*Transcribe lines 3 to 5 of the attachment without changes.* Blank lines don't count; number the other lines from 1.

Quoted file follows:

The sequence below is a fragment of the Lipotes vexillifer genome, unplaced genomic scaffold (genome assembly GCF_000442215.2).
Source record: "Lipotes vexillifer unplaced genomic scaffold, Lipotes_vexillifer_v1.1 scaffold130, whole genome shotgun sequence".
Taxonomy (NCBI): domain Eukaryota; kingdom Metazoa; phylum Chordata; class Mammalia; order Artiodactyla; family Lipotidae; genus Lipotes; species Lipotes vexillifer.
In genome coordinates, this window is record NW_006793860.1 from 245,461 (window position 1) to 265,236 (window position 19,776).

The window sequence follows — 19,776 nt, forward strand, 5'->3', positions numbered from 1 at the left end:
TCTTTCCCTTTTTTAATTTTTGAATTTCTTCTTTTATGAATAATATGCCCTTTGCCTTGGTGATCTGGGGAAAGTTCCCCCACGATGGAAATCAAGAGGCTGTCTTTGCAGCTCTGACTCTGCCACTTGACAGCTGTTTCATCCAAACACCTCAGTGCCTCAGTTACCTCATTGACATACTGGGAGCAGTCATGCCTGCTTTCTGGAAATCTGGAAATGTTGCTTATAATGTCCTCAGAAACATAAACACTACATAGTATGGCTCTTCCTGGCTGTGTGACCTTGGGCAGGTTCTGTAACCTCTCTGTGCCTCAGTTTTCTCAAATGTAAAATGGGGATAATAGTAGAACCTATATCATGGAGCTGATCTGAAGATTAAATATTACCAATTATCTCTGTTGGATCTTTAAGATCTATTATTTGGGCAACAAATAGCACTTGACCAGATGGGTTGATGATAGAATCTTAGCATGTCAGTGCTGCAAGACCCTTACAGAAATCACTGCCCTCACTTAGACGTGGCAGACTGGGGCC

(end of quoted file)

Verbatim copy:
Taxonomy (NCBI): domain Eukaryota; kingdom Metazoa; phylum Chordata; class Mammalia; order Artiodactyla; family Lipotidae; genus Lipotes; species Lipotes vexillifer.
In genome coordinates, this window is record NW_006793860.1 from 245,461 (window position 1) to 265,236 (window position 19,776).

The window sequence follows — 19,776 nt, forward strand, 5'->3', positions numbered from 1 at the left end: